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Explore the world of viruses within Tampa Bay Florida

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Transcript

Shrimp

Manatee

Fish

White Pelican

Seagrass

Copepod

Karenia brevis

Oyster

Crab

Sea Star

Red Mangrove

Seawater

Florida Manatees have great immune systems, but when their bodies become weak due to cold stress in winter they can be infected with papillomavirus. Papillomavirus causes wart-like tumors to grow on the body.

Papilloma wart on the upper lip of a manatee in 1997.

Papillomavirus particles under microscope. Credit: EM Unit, CVL Weybridge

White spot syndrome virus (WSSV) is very deadly to shrimp. WSSV can be spread from frozen bait shrimp to live shrimp, making it dangerous to shrimp farms and natural environments.

White Spot Disease


White spot syndrome virus particles under microscope.

Pacific oysters can be infected by a deadly virus, called Ostreid herpesvirus 1 (OsHV-1). Don’t worry, you can’t catch the virus if you eat oysters. Scientists are working on breeding disease-resistant oyster lines, which will not die from the virus.

Ostreid herpesvirus infecting a Pacific oyster. PC Kelly Bateman.


Reoviruses can infect many animals, plants, insects, and fungi. Callinectes sapidus Reovirus 1 (CsRV1) infects blue crabs in the wild and in soft shell crab aquaculture. In lab experiments, the infections from CsRV1 are always fatal.

Mud crab reovirus (MCRV) under microscope.

Sea star-associated densovirus (SSaDV) is a virus that, for many years, was thought to cause sea star wasting disease, which causes sea stars to fall apart and die (see photo). SSaDV is now thought to live within many sea stars, without causing disease.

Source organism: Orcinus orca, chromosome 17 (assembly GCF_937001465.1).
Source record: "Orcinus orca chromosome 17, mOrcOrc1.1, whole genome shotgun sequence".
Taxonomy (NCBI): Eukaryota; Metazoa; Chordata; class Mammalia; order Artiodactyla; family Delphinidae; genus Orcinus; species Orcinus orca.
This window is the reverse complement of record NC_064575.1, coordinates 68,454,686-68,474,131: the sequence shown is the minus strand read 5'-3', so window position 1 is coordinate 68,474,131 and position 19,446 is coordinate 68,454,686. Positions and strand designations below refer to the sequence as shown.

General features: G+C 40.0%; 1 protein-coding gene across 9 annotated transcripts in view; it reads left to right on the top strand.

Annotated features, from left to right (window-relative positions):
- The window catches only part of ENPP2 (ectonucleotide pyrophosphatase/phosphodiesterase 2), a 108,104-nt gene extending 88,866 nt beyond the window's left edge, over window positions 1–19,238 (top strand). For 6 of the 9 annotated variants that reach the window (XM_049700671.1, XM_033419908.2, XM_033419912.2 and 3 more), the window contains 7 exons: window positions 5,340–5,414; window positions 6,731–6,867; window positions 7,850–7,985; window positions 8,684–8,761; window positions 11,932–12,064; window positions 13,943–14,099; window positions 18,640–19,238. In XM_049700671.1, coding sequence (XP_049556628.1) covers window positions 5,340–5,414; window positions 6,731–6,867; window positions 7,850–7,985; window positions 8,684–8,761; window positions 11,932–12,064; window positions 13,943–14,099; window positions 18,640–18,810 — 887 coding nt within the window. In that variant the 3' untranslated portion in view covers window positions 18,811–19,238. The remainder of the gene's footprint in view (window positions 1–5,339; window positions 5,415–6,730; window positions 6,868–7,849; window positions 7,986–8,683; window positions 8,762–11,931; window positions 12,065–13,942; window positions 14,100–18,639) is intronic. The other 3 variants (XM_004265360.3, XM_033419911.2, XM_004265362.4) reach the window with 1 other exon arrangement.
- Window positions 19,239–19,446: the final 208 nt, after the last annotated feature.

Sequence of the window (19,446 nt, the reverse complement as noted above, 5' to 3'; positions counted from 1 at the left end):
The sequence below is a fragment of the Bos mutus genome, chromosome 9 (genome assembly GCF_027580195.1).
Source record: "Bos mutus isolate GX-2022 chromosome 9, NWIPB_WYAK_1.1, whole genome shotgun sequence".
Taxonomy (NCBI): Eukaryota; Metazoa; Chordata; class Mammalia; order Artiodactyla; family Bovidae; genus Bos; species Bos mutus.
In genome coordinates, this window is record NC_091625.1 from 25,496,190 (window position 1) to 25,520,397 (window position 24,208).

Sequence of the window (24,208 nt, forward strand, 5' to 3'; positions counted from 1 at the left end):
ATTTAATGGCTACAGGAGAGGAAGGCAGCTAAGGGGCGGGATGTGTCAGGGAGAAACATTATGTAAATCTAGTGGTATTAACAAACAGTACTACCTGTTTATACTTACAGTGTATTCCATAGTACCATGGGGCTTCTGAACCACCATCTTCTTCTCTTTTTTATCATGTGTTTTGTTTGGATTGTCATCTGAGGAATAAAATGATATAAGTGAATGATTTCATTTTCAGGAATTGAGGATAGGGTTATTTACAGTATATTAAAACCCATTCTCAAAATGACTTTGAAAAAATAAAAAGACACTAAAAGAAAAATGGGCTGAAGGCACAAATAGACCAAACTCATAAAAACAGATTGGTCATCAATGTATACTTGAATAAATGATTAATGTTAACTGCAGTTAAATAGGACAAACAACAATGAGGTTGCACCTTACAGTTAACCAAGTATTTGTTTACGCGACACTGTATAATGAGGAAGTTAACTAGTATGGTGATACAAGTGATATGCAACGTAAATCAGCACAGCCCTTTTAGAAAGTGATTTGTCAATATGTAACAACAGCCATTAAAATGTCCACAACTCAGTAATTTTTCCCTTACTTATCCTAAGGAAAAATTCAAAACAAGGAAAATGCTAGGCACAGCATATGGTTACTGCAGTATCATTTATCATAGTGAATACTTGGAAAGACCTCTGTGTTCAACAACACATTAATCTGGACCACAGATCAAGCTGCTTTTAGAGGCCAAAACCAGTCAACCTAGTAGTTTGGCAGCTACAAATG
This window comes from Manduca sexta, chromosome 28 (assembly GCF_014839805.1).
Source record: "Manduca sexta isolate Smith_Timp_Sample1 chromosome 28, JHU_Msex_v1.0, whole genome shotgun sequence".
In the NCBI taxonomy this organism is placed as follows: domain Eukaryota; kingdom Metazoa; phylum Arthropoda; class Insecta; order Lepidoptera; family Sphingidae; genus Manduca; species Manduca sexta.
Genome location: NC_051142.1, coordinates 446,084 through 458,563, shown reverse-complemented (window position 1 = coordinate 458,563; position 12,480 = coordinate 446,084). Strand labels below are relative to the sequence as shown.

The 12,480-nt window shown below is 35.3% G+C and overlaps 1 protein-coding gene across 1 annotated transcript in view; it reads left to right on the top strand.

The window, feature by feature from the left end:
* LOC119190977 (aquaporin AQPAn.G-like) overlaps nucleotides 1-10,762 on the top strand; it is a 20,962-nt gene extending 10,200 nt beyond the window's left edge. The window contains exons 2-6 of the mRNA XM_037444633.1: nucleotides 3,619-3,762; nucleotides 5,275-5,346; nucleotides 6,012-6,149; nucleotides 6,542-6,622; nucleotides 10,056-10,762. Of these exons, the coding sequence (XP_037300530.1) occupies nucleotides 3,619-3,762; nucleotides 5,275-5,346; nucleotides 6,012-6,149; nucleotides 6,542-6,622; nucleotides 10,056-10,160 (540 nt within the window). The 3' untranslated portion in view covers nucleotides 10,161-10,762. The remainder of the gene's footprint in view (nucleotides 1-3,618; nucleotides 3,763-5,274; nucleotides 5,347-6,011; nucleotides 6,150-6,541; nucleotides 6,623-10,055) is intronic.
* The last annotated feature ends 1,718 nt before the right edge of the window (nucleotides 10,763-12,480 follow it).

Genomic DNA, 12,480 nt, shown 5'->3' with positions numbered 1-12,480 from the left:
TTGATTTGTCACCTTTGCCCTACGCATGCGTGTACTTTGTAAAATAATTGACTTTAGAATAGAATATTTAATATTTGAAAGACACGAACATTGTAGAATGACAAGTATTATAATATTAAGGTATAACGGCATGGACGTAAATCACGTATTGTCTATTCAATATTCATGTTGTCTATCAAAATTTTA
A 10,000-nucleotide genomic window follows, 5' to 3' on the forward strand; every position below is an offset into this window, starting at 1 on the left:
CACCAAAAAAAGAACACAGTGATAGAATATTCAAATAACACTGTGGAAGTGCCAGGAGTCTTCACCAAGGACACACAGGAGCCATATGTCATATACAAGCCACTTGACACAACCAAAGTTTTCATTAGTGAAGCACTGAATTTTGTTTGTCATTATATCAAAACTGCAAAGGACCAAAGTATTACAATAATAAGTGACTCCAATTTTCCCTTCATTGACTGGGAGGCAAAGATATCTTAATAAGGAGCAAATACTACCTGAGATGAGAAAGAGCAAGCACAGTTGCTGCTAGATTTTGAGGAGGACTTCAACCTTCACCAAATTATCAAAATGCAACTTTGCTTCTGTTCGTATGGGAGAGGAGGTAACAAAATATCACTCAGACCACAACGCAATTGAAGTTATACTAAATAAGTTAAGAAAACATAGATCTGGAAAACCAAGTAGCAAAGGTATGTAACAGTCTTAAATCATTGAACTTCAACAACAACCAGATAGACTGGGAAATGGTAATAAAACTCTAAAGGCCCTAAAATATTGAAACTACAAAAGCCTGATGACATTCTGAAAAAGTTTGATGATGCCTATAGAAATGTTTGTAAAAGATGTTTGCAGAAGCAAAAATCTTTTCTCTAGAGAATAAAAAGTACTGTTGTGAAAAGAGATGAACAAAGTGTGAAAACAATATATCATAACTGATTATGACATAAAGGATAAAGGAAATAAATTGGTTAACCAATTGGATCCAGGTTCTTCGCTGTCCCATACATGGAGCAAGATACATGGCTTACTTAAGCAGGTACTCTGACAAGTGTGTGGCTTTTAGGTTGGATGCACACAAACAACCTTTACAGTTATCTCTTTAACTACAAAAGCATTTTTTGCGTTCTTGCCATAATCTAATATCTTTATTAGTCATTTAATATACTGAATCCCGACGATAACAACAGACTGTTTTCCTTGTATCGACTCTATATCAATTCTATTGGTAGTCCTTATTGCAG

Densovirus


Sea star wasting disease - Wikipedia

Turtlegrass virus X (TVX) is the first virus to be discovered in Florida’s seagrasses. TVX is related to viruses that infect land grasses. TVX was discovered in Tampa Bay!

Virus-like particles found in turtlegrass. PC: Tony Greco

Iridoviruses infect fish, causing serious disease that usually leads to death. To battle the spread of this virus, many fish farmers (aquaculturists) give their fish vaccines.

Virus-like particles from fish spleen.

Birds can get sick with a flu virus, just like humans. Influenza A subtype H5N1 strain HPAI A – AKA “bird flu” - affects many birds every year. American white pelicans, which spend the winter in Florida, have been known to get very sick from this flu strain. Don’t worry, like most animal viruses, your chances of getting sick from a bird are very low.

Avian Influenza A H5N1 virus (orange) particles under microscope (colorized).

Mangrove trees have been used for medicine in Indian cultures for many years, leading scientists to research their abilities in the lab! Many studies have found that mangroves have antiviral compounds, which could potentially be used to treat viral infections in humans and animals.


Copepods are tiny, but the viruses that infect them are even tinier! The CRESS DNA viruses that infect copepods are 400,000x smaller than copepods. (40 nm circovirus, 1 mm copepod).

Virus-like particles in copepod. PC: Tony Greco

There are no described viruses known to infect Karenia brevis so far. Our lab is currently studying them to understand their potential role in ending or preventing red tides.

We are virus hunters!

Viruses are the most abundant biological things in the ocean. Every drop of seawater has about 500,000 viruses in it! Most viruses in the oceans infect bacteria, which are the most numerous living cells. We call these viruses bacteriophage or phage for short. Remember that we are surrounded by viruses, but most viruses in your life do you no harm! Sometimes they can even help you. Check out our Phage Heroes Activity for more information.

Phage infecting bacteria cell (colorized). PC: Tony Greco